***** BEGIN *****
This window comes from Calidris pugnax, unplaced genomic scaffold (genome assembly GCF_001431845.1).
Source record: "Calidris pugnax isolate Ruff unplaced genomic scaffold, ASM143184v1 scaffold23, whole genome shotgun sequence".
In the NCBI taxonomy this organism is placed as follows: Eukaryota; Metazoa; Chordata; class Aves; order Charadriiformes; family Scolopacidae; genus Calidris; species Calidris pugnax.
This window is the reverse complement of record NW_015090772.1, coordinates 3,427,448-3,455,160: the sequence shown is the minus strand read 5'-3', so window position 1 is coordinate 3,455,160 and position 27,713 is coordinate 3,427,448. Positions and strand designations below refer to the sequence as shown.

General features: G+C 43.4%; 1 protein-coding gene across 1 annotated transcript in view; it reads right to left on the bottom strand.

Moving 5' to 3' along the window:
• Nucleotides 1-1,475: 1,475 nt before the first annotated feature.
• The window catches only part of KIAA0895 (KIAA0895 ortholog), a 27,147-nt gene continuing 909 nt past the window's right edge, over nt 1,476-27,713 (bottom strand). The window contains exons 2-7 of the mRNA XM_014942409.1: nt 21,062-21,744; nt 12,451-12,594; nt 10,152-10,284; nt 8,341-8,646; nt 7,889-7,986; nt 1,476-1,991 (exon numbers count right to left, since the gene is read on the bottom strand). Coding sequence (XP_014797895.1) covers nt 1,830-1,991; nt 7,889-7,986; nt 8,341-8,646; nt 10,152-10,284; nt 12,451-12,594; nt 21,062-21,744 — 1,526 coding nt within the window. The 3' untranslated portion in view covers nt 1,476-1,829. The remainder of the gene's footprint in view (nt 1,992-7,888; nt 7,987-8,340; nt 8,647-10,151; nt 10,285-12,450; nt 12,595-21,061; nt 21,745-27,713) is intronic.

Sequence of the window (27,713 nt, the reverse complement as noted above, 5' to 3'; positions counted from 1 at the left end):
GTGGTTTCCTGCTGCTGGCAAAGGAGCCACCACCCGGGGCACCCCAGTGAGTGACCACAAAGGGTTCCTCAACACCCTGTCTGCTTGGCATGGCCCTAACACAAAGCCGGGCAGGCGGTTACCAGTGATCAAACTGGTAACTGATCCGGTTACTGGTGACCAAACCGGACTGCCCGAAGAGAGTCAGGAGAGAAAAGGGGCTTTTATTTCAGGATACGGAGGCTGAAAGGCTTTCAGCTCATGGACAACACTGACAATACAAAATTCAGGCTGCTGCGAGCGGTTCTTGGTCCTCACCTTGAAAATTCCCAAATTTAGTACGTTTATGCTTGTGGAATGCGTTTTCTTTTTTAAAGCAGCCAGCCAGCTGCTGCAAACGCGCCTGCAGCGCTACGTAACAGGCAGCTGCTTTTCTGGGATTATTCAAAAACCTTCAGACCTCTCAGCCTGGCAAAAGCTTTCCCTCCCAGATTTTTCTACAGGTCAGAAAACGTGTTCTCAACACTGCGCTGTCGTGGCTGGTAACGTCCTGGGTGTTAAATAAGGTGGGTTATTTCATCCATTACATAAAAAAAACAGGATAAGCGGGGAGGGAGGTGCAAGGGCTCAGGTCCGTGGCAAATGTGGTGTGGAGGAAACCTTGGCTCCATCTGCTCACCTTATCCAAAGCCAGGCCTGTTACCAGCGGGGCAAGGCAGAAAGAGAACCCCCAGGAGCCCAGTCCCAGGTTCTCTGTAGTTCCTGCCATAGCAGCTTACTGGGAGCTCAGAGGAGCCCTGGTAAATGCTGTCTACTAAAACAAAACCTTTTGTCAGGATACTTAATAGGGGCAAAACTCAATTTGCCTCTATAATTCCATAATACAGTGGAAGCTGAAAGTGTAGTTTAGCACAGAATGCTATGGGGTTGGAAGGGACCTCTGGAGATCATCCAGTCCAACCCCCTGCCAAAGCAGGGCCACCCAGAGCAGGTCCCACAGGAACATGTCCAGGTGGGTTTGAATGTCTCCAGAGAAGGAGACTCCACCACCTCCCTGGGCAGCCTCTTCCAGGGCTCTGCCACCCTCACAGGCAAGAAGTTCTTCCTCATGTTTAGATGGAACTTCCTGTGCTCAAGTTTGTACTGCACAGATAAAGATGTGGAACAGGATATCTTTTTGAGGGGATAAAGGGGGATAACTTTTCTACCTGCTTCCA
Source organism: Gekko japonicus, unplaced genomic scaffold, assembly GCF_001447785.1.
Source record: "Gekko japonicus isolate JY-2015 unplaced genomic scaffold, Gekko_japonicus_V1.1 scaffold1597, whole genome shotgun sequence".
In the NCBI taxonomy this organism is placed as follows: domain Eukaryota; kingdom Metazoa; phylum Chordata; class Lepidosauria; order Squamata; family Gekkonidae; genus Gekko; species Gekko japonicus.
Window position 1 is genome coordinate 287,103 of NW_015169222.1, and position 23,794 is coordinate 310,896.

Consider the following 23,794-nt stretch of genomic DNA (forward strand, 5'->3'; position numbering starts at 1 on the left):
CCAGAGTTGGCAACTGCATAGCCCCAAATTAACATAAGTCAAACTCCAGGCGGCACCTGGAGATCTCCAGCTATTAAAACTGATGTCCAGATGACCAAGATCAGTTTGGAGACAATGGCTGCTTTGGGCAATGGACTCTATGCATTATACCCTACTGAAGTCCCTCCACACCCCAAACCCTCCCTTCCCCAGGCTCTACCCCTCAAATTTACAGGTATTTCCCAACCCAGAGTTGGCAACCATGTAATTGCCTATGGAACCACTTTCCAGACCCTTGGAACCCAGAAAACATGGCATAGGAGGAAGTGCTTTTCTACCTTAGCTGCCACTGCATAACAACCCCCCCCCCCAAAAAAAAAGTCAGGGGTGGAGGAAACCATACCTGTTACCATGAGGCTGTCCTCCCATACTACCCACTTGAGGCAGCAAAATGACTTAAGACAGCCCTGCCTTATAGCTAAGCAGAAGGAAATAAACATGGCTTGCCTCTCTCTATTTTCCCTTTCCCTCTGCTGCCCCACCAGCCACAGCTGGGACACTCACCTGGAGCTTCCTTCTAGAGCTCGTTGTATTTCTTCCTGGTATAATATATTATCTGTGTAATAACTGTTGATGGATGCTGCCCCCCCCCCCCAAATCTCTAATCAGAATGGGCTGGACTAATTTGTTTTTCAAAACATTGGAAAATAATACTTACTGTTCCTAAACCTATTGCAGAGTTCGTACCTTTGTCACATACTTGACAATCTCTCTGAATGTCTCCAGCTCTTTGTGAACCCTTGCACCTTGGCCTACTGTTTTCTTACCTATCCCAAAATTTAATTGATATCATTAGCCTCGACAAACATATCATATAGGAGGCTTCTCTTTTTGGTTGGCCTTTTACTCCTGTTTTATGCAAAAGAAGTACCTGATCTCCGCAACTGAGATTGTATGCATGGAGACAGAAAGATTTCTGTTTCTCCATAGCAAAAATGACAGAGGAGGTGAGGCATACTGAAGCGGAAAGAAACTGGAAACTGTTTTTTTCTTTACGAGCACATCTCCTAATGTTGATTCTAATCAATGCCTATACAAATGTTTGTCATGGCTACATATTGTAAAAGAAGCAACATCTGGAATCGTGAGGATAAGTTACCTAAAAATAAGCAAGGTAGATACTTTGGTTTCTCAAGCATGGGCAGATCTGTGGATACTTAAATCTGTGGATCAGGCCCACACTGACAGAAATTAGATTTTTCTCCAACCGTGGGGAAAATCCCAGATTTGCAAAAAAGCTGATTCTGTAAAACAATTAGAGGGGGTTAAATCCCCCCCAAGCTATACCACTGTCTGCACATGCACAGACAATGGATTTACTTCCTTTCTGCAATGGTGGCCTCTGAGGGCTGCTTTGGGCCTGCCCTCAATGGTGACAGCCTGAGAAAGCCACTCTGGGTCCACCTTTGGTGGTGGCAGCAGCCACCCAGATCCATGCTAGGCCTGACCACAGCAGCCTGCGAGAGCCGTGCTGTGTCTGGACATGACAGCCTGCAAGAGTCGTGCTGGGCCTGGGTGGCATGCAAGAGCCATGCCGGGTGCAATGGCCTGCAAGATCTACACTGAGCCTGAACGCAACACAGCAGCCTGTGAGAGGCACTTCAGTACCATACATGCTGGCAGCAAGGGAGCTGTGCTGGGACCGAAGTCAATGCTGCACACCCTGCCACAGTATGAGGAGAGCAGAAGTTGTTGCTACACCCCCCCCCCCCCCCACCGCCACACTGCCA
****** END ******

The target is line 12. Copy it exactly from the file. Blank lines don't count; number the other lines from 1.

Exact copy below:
Source record: "Gekko japonicus isolate JY-2015 unplaced genomic scaffold, Gekko_japonicus_V1.1 scaffold1597, whole genome shotgun sequence".